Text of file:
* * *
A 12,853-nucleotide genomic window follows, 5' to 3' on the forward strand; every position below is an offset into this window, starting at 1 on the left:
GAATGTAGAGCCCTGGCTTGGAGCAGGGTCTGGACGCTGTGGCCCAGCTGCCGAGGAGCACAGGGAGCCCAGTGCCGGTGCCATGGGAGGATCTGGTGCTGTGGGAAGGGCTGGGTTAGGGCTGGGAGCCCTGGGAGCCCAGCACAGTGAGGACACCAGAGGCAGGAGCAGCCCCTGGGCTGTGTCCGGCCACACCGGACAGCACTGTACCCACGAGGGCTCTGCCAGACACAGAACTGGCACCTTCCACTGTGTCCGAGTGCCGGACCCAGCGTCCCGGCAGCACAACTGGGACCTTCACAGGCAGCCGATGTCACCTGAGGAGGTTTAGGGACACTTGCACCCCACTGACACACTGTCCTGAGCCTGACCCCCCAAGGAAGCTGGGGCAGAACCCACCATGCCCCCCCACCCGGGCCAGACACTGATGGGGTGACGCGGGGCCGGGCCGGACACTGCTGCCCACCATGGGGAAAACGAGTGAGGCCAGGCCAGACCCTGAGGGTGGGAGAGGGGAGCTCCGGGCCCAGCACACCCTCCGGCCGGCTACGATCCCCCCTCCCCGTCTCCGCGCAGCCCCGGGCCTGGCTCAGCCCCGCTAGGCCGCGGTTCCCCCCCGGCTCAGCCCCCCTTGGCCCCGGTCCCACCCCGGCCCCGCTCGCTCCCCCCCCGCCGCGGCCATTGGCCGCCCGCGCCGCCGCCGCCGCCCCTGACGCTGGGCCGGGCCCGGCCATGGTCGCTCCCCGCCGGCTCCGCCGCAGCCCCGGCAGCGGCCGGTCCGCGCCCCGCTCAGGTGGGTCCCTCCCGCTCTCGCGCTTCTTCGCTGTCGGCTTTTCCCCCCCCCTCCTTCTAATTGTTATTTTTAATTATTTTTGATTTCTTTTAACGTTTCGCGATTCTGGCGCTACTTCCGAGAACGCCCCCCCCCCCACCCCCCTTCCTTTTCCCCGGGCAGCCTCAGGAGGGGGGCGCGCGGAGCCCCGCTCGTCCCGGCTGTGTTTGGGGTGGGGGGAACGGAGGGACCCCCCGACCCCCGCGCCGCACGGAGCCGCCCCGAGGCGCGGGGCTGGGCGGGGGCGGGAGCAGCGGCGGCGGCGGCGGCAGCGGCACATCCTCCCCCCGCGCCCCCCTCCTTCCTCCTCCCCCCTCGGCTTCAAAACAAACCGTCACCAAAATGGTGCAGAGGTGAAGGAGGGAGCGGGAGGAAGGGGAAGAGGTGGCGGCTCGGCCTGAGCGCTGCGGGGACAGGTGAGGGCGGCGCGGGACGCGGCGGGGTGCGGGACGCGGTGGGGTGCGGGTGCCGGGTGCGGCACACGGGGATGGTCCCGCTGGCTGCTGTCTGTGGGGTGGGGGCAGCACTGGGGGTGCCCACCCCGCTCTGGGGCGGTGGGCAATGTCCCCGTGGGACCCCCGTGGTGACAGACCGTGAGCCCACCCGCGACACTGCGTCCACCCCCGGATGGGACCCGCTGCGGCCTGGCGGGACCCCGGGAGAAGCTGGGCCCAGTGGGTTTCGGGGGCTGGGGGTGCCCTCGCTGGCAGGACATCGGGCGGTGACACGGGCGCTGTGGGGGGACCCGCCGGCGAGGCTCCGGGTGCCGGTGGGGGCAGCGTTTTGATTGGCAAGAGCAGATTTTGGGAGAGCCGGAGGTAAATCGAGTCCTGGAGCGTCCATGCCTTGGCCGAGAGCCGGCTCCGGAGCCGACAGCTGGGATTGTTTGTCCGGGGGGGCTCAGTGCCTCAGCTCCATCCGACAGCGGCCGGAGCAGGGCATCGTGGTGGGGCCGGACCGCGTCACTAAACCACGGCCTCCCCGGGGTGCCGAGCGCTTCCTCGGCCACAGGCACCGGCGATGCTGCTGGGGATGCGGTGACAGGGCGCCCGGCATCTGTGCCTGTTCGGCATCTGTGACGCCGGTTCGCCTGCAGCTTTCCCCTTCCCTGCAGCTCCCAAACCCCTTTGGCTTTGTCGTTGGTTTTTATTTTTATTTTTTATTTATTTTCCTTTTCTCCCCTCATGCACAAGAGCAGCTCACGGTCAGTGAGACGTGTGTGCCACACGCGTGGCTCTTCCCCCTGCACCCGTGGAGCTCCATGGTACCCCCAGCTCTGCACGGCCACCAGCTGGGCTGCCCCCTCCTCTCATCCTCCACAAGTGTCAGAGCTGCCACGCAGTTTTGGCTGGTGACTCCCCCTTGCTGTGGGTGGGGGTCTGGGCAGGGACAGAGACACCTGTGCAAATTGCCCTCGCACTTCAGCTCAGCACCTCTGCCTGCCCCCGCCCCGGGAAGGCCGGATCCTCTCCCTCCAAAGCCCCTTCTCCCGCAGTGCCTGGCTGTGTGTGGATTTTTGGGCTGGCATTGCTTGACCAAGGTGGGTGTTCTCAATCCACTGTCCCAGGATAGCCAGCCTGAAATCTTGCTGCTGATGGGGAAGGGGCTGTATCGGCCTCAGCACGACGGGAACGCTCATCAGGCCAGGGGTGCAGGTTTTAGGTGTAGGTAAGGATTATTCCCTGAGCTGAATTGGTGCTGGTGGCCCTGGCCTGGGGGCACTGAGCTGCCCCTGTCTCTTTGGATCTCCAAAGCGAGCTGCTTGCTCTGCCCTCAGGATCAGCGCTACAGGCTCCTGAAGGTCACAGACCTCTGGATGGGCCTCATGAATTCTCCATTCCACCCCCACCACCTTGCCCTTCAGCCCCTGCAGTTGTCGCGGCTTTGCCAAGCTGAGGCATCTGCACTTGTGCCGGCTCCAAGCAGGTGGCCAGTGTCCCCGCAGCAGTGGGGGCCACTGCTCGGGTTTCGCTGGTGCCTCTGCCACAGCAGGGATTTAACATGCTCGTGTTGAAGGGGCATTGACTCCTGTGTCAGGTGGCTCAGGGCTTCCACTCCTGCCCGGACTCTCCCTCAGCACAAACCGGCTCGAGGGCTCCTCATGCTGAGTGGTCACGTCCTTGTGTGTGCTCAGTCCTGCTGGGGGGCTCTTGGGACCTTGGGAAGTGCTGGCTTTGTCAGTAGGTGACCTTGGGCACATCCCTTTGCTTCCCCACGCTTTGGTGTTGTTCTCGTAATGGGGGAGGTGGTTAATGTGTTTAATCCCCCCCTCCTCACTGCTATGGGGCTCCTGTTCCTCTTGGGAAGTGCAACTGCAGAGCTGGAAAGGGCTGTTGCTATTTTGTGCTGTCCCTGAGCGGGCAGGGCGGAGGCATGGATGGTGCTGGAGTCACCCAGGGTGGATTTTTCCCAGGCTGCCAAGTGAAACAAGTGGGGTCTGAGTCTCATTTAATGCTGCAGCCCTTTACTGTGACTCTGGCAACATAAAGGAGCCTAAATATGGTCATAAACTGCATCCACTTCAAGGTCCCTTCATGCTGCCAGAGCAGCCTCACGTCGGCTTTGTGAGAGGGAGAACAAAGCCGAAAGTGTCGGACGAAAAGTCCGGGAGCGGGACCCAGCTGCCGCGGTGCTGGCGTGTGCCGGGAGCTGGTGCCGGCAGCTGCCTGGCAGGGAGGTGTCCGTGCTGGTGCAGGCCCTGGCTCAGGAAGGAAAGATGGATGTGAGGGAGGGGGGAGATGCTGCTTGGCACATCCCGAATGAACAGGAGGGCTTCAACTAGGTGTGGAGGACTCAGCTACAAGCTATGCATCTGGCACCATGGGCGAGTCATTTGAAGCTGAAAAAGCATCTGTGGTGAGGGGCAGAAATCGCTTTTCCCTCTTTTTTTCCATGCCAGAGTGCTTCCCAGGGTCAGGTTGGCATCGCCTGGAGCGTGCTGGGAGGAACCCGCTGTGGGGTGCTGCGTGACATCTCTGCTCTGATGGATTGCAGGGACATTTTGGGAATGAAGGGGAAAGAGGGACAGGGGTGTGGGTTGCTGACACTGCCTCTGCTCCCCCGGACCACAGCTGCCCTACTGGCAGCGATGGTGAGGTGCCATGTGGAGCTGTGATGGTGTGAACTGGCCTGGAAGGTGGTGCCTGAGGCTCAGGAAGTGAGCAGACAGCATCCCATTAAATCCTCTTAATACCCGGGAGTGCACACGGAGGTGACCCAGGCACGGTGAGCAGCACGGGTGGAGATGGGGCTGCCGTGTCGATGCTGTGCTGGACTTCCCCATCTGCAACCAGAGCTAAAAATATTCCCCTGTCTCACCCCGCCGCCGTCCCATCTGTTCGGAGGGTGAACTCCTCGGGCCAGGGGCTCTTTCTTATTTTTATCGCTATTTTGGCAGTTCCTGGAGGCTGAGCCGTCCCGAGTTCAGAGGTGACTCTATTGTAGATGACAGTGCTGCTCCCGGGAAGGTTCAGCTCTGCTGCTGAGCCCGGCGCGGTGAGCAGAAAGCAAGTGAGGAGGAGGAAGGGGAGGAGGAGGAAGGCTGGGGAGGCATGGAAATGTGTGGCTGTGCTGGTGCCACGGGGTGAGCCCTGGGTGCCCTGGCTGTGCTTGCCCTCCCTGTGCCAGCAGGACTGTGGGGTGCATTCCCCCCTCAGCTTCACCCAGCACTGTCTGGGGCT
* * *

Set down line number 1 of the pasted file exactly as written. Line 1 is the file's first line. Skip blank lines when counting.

A 12,853-nucleotide genomic window follows, 5' to 3' on the forward strand; every position below is an offset into this window, starting at 1 on the left: